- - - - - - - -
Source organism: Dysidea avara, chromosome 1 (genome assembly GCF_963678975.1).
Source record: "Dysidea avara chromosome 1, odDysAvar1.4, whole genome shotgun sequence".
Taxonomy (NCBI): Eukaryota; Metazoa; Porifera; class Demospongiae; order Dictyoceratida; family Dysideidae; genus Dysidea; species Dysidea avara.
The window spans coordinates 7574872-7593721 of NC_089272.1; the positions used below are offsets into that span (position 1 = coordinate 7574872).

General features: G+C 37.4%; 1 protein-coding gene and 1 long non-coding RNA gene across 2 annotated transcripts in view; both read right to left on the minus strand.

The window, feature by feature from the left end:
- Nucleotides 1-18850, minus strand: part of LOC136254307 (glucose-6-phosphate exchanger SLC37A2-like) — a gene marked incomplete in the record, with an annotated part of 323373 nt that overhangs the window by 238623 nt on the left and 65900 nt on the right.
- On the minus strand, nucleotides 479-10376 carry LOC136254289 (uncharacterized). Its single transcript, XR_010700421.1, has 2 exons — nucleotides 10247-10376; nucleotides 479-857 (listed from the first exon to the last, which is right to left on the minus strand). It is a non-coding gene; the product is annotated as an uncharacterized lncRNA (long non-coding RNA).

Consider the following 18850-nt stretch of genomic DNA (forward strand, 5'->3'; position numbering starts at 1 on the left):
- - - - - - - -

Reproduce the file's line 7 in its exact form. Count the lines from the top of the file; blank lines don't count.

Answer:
- Nucleotides 1-18850, minus strand: part of LOC136254307 (glucose-6-phosphate exchanger SLC37A2-like) — a gene marked incomplete in the record, with an annotated part of 323373 nt that overhangs the window by 238623 nt on the left and 65900 nt on the right.